Cybercrime Leonardo S.p.A. Data Breach Analysis


Staff member
Malware Hunter
Jul 27, 2015
Quote : " Leonardo S.p.A. (formerly Finmeccanica) is the 8th largest defence contractor. Partially owned by the Italian government, the company is widely known, among other things, for their AgustaWestland Helicopters, major contributions to the Eurofighter project, development of naval artillery, armoured vehicles, underwater systems, implementation of space systems, electronic defence and more.

On the 5th of December 2020 the CNAIPIC (National Computer Crime Center for Critical Infrastructure Protection), a unit specialized in computer crime, part of the Polizia di Stato (the Italian Police), reported the arrest of 2 individuals in relation to a data theft operation, identified for the first time in January 2017, against Leonardo SpA’s infrastructure. The anomalous activity was identified by the company’s security unit and quickly reported to the authorities that started an extensive investigation. Though the company’s initial report identified the leak to be negligible in volume, the CNAIPIC’s investigation found the amount to actually be significant, with 100.000 files exfiltrated for a total of 10Gb of data from 33 devices in a single location and tracking the final infection to a total of 94 different devices. The attack was considered an APT by the Italian Police, carried out by a single person whom manually installed a custom malware on each targeted machine.

Physical attacks are hard to detect, as any local access to the device can help to mitigate on-device detections, this is especially true when the attacker is, like in Leonardo’s case, part of the company’s security unit. A physical attack carried out by a person with high-level access is a worst-case scenario for any company or agency but, as we will see later, things might have taken a different turn if the malware involved was actually sophisticated. "

Fujinama First Detection

In January 2017, Leonardo’s Cyber Security Unit reported anomalous traffic from a number of endpoints operating in the Pomigliano D’Arco (Naples) office, the offending application name cftmon.exe was a twist of a well-known Windows component ctfmon.exe. The application was not recognized as malicious by the security solutions in use, but the network traffic was indeed highly anomalous. As we will see in the analysis, while the attacker was certainly persistent, the sophistication was also lacking, in fact the type of traffic generated led eventually to the identification of the threat. Unfortunately the CNAIPIC didn’t release any information on the threat, except for its filename and the C2 address used: www[.]fujinama[.] ( shut down by the Italian police ) though this was enough to threat hunt in our dataset looking for traces of this malware.

Hunting Down Fujinama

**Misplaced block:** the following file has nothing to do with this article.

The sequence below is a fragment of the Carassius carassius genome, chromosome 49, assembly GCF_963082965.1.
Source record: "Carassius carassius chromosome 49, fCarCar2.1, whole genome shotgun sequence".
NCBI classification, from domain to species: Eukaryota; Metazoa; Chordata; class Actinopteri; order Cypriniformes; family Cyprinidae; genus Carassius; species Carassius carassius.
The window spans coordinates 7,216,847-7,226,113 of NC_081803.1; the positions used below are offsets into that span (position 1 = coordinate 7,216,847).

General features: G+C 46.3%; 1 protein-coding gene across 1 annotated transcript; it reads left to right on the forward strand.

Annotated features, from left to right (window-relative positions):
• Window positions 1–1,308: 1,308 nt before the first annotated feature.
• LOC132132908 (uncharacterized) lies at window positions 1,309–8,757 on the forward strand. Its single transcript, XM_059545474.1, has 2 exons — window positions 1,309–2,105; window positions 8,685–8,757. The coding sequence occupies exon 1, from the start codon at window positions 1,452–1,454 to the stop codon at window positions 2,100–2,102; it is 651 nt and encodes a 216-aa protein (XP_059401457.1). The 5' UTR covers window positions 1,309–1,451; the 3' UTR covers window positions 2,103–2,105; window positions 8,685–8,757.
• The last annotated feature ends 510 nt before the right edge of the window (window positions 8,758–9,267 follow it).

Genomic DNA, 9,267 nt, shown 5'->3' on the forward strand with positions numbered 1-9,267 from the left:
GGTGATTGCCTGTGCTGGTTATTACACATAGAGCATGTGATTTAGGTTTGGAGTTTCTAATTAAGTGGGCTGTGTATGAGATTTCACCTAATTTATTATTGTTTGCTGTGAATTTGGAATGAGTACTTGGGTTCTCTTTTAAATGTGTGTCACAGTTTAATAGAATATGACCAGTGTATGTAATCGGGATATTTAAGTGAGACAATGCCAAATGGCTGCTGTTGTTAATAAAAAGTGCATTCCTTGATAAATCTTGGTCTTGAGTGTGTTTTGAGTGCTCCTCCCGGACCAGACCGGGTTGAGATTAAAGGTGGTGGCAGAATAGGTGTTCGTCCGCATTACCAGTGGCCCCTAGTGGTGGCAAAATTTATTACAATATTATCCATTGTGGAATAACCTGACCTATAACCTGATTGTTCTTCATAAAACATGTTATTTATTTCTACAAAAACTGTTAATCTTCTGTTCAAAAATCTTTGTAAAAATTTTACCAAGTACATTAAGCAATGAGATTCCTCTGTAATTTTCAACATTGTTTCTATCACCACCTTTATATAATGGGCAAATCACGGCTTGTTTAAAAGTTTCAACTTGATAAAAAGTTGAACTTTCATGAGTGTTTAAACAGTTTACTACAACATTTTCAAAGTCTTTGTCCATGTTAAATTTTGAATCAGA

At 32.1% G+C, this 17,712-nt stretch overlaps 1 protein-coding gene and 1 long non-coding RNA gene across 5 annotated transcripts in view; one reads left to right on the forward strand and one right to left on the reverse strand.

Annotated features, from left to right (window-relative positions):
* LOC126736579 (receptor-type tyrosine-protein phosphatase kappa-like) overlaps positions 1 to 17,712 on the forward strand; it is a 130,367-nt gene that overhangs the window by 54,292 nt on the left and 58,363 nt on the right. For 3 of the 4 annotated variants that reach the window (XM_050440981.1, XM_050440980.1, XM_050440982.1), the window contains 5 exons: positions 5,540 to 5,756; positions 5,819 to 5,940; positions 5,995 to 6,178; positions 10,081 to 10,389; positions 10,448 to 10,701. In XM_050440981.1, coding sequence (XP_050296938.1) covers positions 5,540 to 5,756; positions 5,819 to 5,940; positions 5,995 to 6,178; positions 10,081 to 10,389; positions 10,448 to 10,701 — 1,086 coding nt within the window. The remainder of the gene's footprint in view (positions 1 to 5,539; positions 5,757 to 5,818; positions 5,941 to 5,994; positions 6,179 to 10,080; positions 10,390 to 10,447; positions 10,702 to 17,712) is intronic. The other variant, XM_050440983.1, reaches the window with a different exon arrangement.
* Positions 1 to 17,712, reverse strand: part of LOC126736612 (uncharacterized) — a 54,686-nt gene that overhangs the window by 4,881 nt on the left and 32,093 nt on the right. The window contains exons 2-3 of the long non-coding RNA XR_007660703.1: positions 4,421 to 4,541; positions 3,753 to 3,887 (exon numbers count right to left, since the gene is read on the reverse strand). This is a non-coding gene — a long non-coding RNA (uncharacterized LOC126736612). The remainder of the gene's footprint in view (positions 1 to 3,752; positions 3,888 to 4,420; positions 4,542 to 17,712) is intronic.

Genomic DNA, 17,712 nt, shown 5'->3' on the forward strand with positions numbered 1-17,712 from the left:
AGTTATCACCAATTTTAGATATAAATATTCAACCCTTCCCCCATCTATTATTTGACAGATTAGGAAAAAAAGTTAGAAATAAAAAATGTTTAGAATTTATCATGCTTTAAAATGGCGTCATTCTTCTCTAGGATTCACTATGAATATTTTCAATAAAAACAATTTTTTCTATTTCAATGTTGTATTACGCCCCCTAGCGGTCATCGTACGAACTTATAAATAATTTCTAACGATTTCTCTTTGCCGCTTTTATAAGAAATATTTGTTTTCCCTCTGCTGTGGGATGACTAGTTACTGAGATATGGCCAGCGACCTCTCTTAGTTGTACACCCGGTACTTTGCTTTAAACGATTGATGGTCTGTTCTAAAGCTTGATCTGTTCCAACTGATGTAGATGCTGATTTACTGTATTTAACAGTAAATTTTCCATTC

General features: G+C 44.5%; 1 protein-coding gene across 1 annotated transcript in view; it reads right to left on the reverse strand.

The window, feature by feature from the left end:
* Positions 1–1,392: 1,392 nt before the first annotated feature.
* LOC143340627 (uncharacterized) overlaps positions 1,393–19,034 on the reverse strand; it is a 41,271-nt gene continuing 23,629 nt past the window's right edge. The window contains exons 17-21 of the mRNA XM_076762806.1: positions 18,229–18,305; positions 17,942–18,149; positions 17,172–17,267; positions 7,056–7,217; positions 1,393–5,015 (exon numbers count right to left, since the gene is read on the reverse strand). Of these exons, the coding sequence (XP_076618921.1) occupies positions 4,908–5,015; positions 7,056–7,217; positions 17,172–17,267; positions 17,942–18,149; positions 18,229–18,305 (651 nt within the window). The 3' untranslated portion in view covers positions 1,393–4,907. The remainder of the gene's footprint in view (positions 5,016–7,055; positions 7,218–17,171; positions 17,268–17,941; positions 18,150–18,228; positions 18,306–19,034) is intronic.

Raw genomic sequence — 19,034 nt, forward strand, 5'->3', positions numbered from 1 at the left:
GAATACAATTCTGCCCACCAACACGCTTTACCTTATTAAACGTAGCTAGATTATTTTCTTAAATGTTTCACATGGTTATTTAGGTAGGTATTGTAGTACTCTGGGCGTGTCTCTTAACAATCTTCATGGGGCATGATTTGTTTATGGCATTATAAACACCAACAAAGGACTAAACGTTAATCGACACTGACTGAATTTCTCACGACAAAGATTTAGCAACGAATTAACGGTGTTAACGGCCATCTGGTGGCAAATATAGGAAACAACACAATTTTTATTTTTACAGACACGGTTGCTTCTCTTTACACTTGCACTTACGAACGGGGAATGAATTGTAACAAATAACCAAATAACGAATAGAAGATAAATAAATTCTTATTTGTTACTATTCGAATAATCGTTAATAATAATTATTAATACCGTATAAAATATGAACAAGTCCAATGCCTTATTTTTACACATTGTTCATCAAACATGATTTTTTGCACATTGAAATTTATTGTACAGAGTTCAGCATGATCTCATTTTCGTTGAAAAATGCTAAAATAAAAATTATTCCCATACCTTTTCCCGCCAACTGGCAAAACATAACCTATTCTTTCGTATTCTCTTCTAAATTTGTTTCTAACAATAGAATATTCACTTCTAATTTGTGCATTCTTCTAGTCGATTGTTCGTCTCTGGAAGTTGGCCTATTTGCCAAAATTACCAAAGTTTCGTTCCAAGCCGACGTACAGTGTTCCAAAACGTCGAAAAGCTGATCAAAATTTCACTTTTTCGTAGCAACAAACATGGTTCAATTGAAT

The hunt for Fujinama started shortly after CNAIPIC’s bulletin was published. Our Threat Intelligence team managed to find samples that reached our sensors network from 2018. From that point, we managed to pivot on a third sample that appears to be related to a different operation. Two of the three samples share the same keylogging capabilities but they point at two different C2. A third sample, pointing to the Fujinama C2, is in all likelihood an evolution of the previous version that includes screenshots capabilities, exfiltration and remote execution. This specific sample, labeled Sample 2 in the article, will be the focus of our behavioural analysis.

Fujinama was written in Visual Basic 6 and it tries to mimic an internal Windows tool: cftmon.exe (as mentioned above, a twist on the legitimate ctfmon.exe).

Main Flow

The sample adopts a very simple sandbox evasion technique, sleeping for 60 seconds before activating the malicious flow that consists of:
  • Every 60 seconds: capturing a screenshot of the Desktop and uploading it to the C2
  • Installing a keylogger on the victim machine that sends all keystroke to the C2
  • Every 5 minutes: checking on the C2 for the presence of a command used either to execute an application or to exfiltrate a specific file

The Screenshot routine simulates a keypress on the PrtScn button to capture the image of the desktop. The screen content is then saved from the clipboard to a jpg file in a temporary folder. Finally Fujinama uploads the newly created image to its C2, using a http POST request with content-type multi-part before deleting the file from the victim’s device.


The keylogging routine simply waits for the user input, once a keystroke has been typed it is immediately uploaded to the C2. Surprisingly the keystroke is transferred using a simple GET request, this approach – although ignored by the local antivirus – is both visible and noisy, most likely this is what gave up the presence of the malware on its first detection. "

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